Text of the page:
... while in America, the hungry poor swell queues for charity food

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Even the sharpest critics of welfare reform in the United States have been forced to acknowledge its benefits. The number of claimants has fallen, while predictions of increased destitution have not been borne out - or have they? Mary Dejevsky weighs the evidence.

Throughout the Western world, the Christmas season is a time for charities to draw attention to the plight of the poor and hungry - and so they did in the United States. That Second Harvest, the biggest food charity in the US, should have released its findings now, rather than a month ago, however, suggests that concern, rather than fund-raising, is its prime motive.

Its preliminary findings have surprised charity workers. According to Second Harvest, which co-ordinates the distribution of more than $1bn of donated food annually, demand rose last year by 14 per cent on average, and by up to 50 per cent in some places. Donations fell. "People come to us because their cupboards are bare," said Sister Christine Vladimiroff, a Benedictine nun who runs the Chicago-based charity. "We don't want to have to say, 'Well, ours is, too'."

A survey of 29 cities for the US Conference of Mayors reported last month that requests for emergency food had risen by an average of 16 per cent in the year to June 1997, the largest increase registered for five years. It found that almost 20 per cent of applicants were turned away, and that in half the cities surveyed, food donations fell short of what was needed.

Similar reports have come in from cities all over the US. The New York City council is considering a $2m (pounds 1.2m) increase in its subsidy to city food banks, to cover the rise in demand and fall in donations. From Massachusetts, the Salvation Army reported a 62 per cent increase in demand for its services. Some 14 per cent of the population of the state, one of the richest in the US, were recorded as visiting food pantries, soup kitchens and shelters.

Some blame the increase in appeals for food directly on welfare cuts in eligibility for food stamps, the main means of state assistance to the poor. It is four months since the last of the federal cuts in food stamps came into effect - these deprive, among others, legal immigrants of working age, and narrow the eligibility for disability support - and one theory is that the effect is now working its way through the system.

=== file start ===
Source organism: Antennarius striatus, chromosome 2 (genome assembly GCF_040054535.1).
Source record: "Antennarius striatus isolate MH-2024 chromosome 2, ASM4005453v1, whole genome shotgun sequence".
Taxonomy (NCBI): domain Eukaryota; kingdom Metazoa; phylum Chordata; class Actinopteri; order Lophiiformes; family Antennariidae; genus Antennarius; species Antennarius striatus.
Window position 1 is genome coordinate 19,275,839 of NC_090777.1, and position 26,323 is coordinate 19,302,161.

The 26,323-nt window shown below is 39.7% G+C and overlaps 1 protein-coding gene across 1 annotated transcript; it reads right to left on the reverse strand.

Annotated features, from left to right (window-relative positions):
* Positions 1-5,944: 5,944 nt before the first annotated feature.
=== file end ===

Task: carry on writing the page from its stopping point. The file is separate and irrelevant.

Second Harvest, however, cautions against oversimplification. Many states have made up benefits withdrawn by the federal government. In Massachusetts, officials note, the increase began before the main cuts in food stamps took effect.

Some identify a double trend which could prove more damaging than the withdrawal of food stamps alone. Their analysis suggests the increased numbers of people applying to charities are not only people whose food stamps and benefits have been cut - for instance, those who have not found jobs. Some, they say, are the very people for whom the welfare reforms are supposed to be working so well: single mothers who found jobs and are now working.

The vast majority of those who are newly employed are earning only the minimum wage of $5.75 an hour. For the first six months, in some states longer, these workers' health insurance and child care continue to be subsidised. In time, however, those benefits are withdrawn. The costs of housing, food, childcare and medicine add up to more than a minimum- wage worker can afford. A system of credits makes up some of the gap, and the ideal is that workers will make their way up the job ladder.

The fear of some welfare reformers is, however, that some will never move far beyond the lower rungs - leaving them as badly off in work than they were before.

With economists predicting a possible slowdown in the US economy this year, the prospects for an improvement in the lot of the poorest workers looks bleak. Second Harvest is among the charities hoping that President Bill Clinton, in his State of the Union address this month and the budget proposals that follow, will choose to spend some of the projected US budget surplus on those who risk hunger in the most prosperous country in the world.